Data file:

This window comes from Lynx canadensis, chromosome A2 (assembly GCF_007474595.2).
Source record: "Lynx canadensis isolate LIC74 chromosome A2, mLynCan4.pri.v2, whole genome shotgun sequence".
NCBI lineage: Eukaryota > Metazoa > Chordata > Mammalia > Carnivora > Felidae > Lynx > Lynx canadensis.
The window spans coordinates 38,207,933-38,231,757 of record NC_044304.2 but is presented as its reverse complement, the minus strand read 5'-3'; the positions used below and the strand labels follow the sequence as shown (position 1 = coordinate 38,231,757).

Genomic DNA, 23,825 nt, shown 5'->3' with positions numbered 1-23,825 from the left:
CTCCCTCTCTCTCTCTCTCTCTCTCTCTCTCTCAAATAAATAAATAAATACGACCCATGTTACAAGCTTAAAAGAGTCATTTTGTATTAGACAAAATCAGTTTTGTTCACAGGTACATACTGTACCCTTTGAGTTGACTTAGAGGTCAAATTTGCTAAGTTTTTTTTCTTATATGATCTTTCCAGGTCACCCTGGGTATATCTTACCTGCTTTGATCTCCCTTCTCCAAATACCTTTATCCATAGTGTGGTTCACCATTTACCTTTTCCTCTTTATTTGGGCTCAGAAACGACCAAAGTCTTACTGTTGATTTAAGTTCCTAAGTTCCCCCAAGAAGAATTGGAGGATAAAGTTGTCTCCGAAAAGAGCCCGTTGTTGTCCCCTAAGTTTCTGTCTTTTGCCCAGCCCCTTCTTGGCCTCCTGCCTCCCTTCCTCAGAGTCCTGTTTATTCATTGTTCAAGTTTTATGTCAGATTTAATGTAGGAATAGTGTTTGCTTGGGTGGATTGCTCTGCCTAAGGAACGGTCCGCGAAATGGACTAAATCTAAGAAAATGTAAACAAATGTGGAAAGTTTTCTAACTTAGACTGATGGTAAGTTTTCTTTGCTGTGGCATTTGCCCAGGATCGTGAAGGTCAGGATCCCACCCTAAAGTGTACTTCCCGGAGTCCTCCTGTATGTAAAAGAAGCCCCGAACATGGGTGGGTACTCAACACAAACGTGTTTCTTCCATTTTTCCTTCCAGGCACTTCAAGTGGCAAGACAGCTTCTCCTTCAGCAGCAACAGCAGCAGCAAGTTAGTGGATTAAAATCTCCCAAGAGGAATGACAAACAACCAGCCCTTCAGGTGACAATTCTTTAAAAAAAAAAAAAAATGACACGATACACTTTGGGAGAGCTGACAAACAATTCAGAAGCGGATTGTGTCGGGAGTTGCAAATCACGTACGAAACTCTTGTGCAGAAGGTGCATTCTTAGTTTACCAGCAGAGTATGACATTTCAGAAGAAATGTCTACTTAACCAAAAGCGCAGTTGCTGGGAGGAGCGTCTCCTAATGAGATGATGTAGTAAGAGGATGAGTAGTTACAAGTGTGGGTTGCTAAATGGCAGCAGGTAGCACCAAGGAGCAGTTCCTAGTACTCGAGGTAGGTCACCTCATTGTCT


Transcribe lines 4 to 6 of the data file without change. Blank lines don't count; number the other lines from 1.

The window spans coordinates 38,207,933-38,231,757 of record NC_044304.2 but is presented as its reverse complement, the minus strand read 5'-3'; the positions used below and the strand labels follow the sequence as shown (position 1 = coordinate 38,231,757).

Genomic DNA, 23,825 nt, shown 5'->3' with positions numbered 1-23,825 from the left:
CTCCCTCTCTCTCTCTCTCTCTCTCTCTCTCTCAAATAAATAAATAAATACGACCCATGTTACAAGCTTAAAAGAGTCATTTTGTATTAGACAAAATCAGTTTTGTTCACAGGTACATACTGTACCCTTTGAGTTGACTTAGAGGTCAAATTTGCTAAGTTTTTTTTCTTATATGATCTTTCCAGGTCACCCTGGGTATATCTTACCTGCTTTGATCTCCCTTCTCCAAATACCTTTATCCATAGTGTGGTTCACCATTTACCTTTTCCTCTTTATTTGGGCTCAGAAACGACCAAAGTCTTACTGTTGATTTAAGTTCCTAAGTTCCCCCAAGAAGAATTGGAGGATAAAGTTGTCTCCGAAAAGAGCCCGTTGTTGTCCCCTAAGTTTCTGTCTTTTGCCCAGCCCCTTCTTGGCCTCCTGCCTCCCTTCCTCAGAGTCCTGTTTATTCATTGTTCAAGTTTTATGTCAGATTTAATGTAGGAATAGTGTTTGCTTGGGTGGATTGCTCTGCCTAAGGAACGGTCCGCGAAATGGACTAAATCTAAGAAAATGTAAACAAATGTGGAAAGTTTTCTAACTTAGACTGATGGTAAGTTTTCTTTGCTGTGGCATTTGCCCAGGATCGTGAAGGTCAGGATCCCACCCTAAAGTGTACTTCCCGGAGTCCTCCTGTATGTAAAAGAAGCCCCGAACATGGGTGGGTACTCAACACAAACGTGTTTCTTCCATTTTTCCTTCCAGGCACTTCAAGTGGCAAGACAGCTTCTCCTTCAGCAGCAACAGCAGCAGCAAGTTAGTGGATTAAAATCTCCCAAGAGGAATGACAAACAACCAGCCCTTCAGGTGACAATTCTTTAAAAAAAAAAAAAAATGACACGATACACTTTGGGAGAGCTGACAAACAATTCAGAAGCGGATTGTGTCGGGAGTTGCAAATCACGTACGAAACTCTTGTGCAGAAGGTGCATTCTTAGTTTACCAGCAGAGTATGACATTTCAGAAGAAATGTCTACTTAACCAAAAGCGCAGTTGCTGGGAGGAGCGTCTCCTAATGAGATGATGTAGTAAGAGGATGAGTAGTTACAAGTGTGGGTTGCTAAATGGCAGCAGGTAGCACCAAGGAGCAGTTCCTAGTACTCGAGGTAGGTCACCTCATTGTCT